Jodie Emery is at home when she’s inside “Jodie’s Joint” her Kensington market coffee shop, but the cannabis rights activist hopes in the next few months the location will live up to its name serving up joints alongside lattes.
“I hope to sell cannabis. I hope a lot of others can too. Why not put the buds right beside all the veggies in the market?” says Emery. The neighborhood, she says, has been at the forefront of the legalization movement.
“Kensington has always been very tolerant and there are long-established places like HotBox Café where people have been able to consume. It is a bit of peaceful civil disobedience, but there are no problems, no kids and I am very glad that we are able to see those sort of places right now.”
Emery and her husband Marc are widely known across Canada as the ‘prince and princess of pot’ due to their activism on marijuana legalization. The pair pleaded guilty after being convicted of drug-related charges in December 2017.
The couple ran illegal pot stores, claiming the operation of them was a form of civil disobedience.
The Alcohol and Gaming Commission of Ontario is set to take the reigns when it comes to licensing pot stores in the coming months and Emery is hopeful they will grant her one.
“I hope I will be able to participate legally and I’m unsure if my history will make government officials say, ‘No, we want to punish her and make sure she is not rewarded,’ or if they’d like to say, ‘Jodie, you and all the other advocates and pioneers who made this all possible, you should at least have an equal opportunity like all the others to participate.’”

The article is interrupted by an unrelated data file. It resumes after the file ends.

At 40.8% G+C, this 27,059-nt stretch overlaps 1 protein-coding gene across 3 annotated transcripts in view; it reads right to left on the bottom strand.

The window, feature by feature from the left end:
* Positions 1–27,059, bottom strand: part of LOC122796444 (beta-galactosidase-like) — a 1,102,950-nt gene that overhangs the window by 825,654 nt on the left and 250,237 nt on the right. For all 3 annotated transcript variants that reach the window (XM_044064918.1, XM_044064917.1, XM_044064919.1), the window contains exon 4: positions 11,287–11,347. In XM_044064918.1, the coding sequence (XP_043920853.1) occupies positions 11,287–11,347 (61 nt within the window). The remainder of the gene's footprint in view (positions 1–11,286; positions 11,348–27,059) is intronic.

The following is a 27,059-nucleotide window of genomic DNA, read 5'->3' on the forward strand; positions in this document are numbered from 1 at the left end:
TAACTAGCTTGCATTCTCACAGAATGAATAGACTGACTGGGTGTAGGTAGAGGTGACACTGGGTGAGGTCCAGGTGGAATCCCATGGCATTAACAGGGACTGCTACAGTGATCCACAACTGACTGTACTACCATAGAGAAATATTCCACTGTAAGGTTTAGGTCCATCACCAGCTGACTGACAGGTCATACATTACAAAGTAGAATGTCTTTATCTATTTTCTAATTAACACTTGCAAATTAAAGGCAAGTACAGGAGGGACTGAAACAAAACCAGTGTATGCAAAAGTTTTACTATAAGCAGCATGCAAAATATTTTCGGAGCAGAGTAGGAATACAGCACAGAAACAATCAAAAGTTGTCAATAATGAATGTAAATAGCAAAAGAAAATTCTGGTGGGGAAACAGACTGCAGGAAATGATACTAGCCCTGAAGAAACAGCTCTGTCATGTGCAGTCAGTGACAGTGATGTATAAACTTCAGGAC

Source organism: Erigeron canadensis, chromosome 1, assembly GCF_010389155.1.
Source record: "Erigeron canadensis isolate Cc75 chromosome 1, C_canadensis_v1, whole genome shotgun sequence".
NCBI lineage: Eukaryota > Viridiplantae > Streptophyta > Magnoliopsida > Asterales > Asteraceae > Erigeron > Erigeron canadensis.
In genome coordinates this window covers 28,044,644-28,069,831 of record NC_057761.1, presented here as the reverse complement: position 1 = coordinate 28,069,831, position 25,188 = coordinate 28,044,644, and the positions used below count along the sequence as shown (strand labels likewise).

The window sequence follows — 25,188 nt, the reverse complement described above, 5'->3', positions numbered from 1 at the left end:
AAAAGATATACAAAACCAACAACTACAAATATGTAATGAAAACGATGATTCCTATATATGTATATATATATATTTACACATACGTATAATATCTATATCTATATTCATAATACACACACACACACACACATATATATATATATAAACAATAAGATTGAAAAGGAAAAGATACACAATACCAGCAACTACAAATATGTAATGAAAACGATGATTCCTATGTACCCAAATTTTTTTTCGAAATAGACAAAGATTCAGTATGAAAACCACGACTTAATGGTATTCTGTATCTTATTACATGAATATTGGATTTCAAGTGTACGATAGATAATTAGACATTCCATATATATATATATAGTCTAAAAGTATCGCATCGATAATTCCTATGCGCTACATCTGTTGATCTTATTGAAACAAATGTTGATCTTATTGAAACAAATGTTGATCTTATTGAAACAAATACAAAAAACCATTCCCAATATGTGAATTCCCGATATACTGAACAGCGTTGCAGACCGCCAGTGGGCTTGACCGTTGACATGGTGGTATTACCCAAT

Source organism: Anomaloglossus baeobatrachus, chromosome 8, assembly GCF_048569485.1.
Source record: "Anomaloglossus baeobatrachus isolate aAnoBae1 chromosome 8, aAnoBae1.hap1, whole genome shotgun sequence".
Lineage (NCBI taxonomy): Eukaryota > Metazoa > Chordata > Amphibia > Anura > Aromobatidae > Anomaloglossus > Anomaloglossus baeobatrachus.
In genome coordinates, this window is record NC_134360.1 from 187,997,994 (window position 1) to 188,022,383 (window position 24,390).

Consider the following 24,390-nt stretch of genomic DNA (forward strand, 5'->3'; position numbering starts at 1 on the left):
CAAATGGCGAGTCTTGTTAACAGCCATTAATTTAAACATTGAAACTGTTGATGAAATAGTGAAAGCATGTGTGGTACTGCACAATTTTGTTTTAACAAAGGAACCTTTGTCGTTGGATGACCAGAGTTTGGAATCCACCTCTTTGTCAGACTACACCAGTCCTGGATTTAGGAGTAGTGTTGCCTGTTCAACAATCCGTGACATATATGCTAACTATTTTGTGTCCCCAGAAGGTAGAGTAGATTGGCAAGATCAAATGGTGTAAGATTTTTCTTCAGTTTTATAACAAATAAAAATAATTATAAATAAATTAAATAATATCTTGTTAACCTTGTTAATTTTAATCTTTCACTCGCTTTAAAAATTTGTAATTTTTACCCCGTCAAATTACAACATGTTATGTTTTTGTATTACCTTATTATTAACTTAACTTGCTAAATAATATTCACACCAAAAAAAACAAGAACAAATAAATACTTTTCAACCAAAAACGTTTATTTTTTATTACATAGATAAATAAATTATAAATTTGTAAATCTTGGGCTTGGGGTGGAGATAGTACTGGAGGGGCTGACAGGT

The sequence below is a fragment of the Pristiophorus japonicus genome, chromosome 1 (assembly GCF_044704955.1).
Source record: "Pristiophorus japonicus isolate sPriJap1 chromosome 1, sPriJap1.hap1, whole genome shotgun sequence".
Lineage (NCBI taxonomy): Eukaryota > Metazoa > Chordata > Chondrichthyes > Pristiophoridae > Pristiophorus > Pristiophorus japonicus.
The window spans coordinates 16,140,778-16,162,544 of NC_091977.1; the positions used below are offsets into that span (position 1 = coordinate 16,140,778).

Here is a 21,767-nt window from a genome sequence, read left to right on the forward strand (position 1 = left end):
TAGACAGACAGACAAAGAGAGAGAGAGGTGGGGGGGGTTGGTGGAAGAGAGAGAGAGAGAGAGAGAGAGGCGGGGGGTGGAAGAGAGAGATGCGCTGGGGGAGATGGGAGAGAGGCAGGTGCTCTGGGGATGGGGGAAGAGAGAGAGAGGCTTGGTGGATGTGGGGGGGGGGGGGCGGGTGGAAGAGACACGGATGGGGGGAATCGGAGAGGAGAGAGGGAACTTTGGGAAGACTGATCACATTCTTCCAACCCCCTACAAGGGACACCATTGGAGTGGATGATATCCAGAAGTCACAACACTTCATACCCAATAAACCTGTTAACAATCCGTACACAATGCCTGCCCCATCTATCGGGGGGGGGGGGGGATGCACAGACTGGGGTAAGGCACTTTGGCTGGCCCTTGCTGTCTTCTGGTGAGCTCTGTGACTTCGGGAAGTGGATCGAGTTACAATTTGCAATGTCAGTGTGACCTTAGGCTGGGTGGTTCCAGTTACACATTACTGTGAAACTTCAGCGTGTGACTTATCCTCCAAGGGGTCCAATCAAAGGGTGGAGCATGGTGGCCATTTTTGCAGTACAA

The yet-to-be-passed legislation on pot sales states that even individuals with criminal convictions like Emery can apply for a licence, though each individual will be looked at on a case by case basis.
Guidelines on the use of marijuana will follow the Smoke-Free Ontario Act, though Friday there was confusion when Premier Doug Ford stated at a news conference, “You aren’t being able to smoke in a park 100 per cent, that’s unacceptable. Our priority is to keep children safe.”
Under the proposed legislation, citizens would be able to smoke pot in parks.
The premier’s office later contacted reporters clarifying Mr. Ford’s statement saying he was referencing playgrounds — where people will not be able to light up.
Emery says Ford’s concerns about children are unwarranted.
“Nobody wants to see kids subjected to pot smoke but that’s not really happening. Cannabis smokers are already paranoid and worried about people judging them so they avoid being around kids, they avoid causing problems — we already get enough grief.”